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How to Make Your Money Grow: Bear Market Tips for Newbie Investors

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Easy access to market fundamentals have encouraged more people to take control of their investment portfolios. Natasha Che/PEXELS

Nowadays, money can be difficult to come by, and even more delicate to keep and grow.

States and cities, which have temporarily reopened local businesses in a bid to jumpstart the economy, are on the precipice of yet another shutdown, as the positive cases hit at record-high of 63,000 in a day.

As the economy fights to reboot, many are brilliantly using the pandemic as a clean slate to improve their investment portfolios. With the bourse down, there are plenty of common and blue-chip stocks available at a fraction of its pre-coronavirus cost.

Warren Buffett, arguably one of the most successful American investors of all time, captured it best: "Every decade or so, dark clouds will fill the economic skies, and they will briefly rain gold. When downpours of that sort occur, we must rush outdoors carrying washtubs, not teaspoons."

However, it is also important to note that while trading in the stock market has become easy with technology, making money from it requires a fundamental understanding of market trends. This is why fund managers will want to know your risk-tolerance, especially during such market volatility.

In recent years, commission-free trading applications have played a major role in democratizing and simplifying the process of stock market trading. This has reduced the need for costly brokerage services, which could up to $100 per transaction.

Still, these mobile applications - and the sense of control it gives its users - are not quick and easy routes to everlasting wealth and happiness. Avoiding perilous investment pitfalls, however, can help maintain the integrity of your investments, and help you reach your financial goals sooner.

Make Smart Choices and Long-Term Financial Targets

As a potential stock market investor, you should think hard about why you want to invest in stocks, especially when market crashes and recessions are inevitable. Is it because you want to get a cash windfall within the next six months, or you are focusing on long-term wealth creation?

If your answer is the former, then investing in the stock market may not be for you. The stock market can be a very long and arduous waiting game, where patient investors can reap the most rewards. With its unpredictable nature, there is no saying when you can get significant and consistent returns from your investment.

Should you decide to push through with investing in the market, it may serve you good as a new investor to invest in blue-chip stocks, which offer stable earnings, consistent dividend payouts, and potential for further growth. These include Alphabet (the parent company of Google and YouTube), AT&T, Proctor and Gamble, Visa, and Microsoft.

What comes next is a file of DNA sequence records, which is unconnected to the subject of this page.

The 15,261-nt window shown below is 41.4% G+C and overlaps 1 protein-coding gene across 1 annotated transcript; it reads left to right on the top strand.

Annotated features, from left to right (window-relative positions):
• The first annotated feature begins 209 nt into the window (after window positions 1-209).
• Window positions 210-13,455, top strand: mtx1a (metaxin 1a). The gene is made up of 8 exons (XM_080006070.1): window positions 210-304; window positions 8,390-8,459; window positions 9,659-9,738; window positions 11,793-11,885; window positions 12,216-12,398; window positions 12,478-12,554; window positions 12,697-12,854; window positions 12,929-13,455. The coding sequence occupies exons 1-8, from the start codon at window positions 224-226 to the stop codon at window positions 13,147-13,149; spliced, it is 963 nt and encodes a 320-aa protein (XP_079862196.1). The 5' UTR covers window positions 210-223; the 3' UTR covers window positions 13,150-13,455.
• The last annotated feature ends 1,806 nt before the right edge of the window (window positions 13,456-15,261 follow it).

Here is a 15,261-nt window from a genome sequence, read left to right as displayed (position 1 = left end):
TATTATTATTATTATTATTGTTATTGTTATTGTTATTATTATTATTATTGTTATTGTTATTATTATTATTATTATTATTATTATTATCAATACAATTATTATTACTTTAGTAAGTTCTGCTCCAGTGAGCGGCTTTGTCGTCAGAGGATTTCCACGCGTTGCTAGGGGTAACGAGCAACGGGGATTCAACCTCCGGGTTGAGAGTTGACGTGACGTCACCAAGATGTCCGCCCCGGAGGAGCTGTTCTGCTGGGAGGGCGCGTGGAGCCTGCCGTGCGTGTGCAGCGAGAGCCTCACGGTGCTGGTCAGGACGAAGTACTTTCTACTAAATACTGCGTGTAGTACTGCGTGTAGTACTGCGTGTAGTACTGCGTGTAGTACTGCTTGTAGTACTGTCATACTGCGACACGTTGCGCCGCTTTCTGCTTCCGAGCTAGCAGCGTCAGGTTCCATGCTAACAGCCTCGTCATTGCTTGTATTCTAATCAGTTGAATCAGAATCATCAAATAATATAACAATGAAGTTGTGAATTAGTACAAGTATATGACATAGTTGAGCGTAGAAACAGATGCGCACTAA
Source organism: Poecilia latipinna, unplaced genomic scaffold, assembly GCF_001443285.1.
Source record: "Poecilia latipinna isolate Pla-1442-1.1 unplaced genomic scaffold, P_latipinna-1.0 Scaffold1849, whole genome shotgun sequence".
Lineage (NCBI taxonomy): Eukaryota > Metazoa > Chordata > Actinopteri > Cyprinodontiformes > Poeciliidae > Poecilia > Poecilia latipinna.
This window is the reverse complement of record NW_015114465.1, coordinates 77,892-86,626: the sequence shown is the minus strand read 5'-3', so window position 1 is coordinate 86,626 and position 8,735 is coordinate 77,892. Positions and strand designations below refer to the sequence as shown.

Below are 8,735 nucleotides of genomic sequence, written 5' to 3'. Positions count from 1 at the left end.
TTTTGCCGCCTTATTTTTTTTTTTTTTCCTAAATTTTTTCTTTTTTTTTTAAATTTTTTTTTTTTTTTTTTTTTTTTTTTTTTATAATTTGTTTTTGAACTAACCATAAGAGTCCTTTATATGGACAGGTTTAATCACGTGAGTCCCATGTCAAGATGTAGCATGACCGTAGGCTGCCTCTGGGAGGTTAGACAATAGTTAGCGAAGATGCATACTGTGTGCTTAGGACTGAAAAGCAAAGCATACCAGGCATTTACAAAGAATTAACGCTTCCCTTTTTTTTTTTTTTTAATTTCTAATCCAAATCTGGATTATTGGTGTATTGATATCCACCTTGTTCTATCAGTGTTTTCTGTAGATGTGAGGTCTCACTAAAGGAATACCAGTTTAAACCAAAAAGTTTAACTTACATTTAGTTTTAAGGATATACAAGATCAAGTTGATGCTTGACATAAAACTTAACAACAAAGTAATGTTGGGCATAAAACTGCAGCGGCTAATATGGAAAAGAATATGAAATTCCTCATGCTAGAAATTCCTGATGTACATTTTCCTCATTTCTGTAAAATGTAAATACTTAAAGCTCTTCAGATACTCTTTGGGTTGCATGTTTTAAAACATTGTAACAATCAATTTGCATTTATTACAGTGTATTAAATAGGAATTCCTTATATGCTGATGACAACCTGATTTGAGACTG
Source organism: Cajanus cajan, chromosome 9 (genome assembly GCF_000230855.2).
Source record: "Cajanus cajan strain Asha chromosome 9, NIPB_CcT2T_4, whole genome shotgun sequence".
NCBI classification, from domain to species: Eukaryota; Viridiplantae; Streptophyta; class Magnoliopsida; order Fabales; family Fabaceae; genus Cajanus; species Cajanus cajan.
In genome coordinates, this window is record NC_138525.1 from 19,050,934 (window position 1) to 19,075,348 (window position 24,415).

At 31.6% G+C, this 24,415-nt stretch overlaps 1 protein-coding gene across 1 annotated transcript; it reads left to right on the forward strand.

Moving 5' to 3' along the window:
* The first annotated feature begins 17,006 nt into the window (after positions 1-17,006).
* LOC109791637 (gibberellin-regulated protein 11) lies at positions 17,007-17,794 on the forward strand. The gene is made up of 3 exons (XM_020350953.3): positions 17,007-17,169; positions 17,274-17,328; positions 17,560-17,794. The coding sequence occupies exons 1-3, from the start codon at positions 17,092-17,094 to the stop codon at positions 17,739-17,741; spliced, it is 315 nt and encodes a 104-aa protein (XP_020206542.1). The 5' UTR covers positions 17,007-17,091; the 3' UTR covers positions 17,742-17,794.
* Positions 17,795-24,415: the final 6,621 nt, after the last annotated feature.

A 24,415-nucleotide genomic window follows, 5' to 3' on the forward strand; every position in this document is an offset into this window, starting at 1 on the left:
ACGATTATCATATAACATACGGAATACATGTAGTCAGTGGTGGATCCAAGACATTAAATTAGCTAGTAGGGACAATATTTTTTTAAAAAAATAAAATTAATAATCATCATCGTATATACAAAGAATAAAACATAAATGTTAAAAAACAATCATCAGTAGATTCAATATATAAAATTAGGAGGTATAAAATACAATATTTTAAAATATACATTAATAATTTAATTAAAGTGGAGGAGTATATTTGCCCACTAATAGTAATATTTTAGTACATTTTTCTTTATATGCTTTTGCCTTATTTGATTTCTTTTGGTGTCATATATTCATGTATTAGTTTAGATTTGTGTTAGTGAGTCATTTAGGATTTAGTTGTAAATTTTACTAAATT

Truly Understand Your Level of Risk Comfort

Apart from how much you can invest, it is also crucial for you to understand how much you may be willing to lose.

From 2007 to 2009, the Dow Jones Industrial Average, S&P 500, and NASDAQ all suffered massive declines of over 50%, the worst stock market crash since the Great Depression. Imagine being a stock market investor at the time, and finding out that one fine day, your investments have been devalued by over half its original amount. Is this something that you would be able to take, or would you already consider this a disaster?

This is why it is very important to keep abreast of market updates and trends so that you can be equipped with solid facts that can help you make sound financial decisions, instead of reacting to negative market movements in a blind panic.

Aside from real-time price updates and market bulletins, stock market investors may benefit from SEC transcripts and analyses, as these provide current and historical insights on the companies that you would like to invest in.

Diversification Is the Way to Go

It is never smart to put all your eggs in one basket, especially with the basket being particularly rickety at the moment.

Having said that, owning stocks in companies across different industries can be a prudent way to maintain a stable portfolio. More seasoned investors even invest in stock markets overseas, so that they will not be tied to one exchange - and their share of risks - alone.

Select stocks in recession-proof sectors such as renewable sources of energy, consumer goods, energy and water utilities, technology, and healthcare, as these are staples that would always have a steady graph, mostly. Also, check on stocks that regularly pay dividends, as these will allow you to enjoy tangible returns from your investments.

But having all your trading accounts in one place, with real-time quotes, market updates, decades of historical data, and detailed consensus estimates from analysts can be a game-changer. If you are heading out into the world of investment, this free app developed by Atom Finance can help you make well-informed decisions in these pressing times.

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